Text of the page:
Justice Saunders reasoned that due observance of constitutional democracy and the rule of law in Guyana rests, in large measure, with the conduct of the various branches of government—the President and the Cabinet, the Parliament and the Judiciary. All, he said, must be faithful to the spirit and letter of the Constitution and operate within the parameters given to each by the Constitution.

Given that the CCJ affirmed that the No-Confidence Motion was validly passed with the votes of 33 members of the 65-member National Assembly last December, it thereby triggered the provisions of Articles 106 (6) and (7), compels the resignations of the Cabinet including the President and the holding of general election, Justice Saunders stated.

Article 106(6) and (7) of the Constitution states as follows: 106 … (6) “The Cabinet including the President shall resign if the Government is defeated by the vote of a majority of all the elected members of the national Assembly on a vote of confidence.”Further (7) adds, “Notwithstanding its defeat, the Government shall remain in office and shall hold an election within three months, or such longer period as the national Assembly shall by resolution supported by not less than two-thirds of the votes of all the elected members of the National Assembly determine, and shall resign after the President takes the oath of office following the elections.”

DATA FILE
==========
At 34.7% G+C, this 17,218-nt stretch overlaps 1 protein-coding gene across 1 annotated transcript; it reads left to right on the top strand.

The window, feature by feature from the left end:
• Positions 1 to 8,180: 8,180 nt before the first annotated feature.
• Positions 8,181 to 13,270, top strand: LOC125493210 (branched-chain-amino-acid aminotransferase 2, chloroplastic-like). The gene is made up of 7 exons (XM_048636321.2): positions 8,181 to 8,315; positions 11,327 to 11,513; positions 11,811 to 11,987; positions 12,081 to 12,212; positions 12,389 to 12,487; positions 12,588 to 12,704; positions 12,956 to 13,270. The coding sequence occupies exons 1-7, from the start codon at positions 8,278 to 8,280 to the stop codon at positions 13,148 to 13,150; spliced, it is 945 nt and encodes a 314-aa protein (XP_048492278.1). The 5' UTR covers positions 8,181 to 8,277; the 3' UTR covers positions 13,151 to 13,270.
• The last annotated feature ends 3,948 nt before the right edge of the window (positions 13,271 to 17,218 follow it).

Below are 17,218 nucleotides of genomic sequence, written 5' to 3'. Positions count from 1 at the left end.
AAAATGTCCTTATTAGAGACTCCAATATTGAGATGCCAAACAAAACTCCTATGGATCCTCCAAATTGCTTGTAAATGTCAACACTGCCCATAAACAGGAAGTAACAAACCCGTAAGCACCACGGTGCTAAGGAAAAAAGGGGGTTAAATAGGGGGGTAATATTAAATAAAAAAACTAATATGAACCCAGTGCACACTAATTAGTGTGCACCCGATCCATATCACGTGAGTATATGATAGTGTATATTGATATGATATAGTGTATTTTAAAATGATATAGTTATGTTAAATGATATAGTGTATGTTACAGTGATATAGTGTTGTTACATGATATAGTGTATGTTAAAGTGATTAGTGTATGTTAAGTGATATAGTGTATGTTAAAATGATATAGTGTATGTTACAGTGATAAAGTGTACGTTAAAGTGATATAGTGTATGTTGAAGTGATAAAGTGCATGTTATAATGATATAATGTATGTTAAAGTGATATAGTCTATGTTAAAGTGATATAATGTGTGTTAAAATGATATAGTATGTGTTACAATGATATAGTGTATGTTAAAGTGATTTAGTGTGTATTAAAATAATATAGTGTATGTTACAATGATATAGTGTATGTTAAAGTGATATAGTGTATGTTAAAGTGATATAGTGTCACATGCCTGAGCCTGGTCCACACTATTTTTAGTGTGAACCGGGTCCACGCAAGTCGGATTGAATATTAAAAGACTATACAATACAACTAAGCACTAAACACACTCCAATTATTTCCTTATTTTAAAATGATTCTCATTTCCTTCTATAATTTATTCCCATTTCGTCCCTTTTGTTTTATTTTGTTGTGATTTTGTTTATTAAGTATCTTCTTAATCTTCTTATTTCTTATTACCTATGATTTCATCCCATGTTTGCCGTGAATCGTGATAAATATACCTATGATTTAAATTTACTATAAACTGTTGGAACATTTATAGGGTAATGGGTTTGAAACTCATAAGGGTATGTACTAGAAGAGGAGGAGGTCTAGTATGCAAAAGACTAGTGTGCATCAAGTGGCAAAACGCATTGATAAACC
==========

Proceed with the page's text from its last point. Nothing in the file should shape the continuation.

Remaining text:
According to Justice Saunders, “Article 106 of the Constitution invests in the President and the National Assembly (and implicitly in GECOM), responsibilities that impact on the precise timing of the elections which must be held. It would not therefore be right for the Court, by the issuance of coercive orders or detailed directives, to presume to instruct these bodies on how they must act and thereby pre-empt the performance by them of their constitutional responsibilities.”

“The judiciary interprets the Constitution. But as we intimated in our earlier judgment, these particular provisions require no gloss on the part of the Court in order to render them intelligible and workable. Their meaning is clear and it is the responsibility of constitutional actors in Guyana to honour them. Upon the passage of a vote of no confidence, the Article requires the resignation of the Cabinet including the President,” Justice Saunders noted.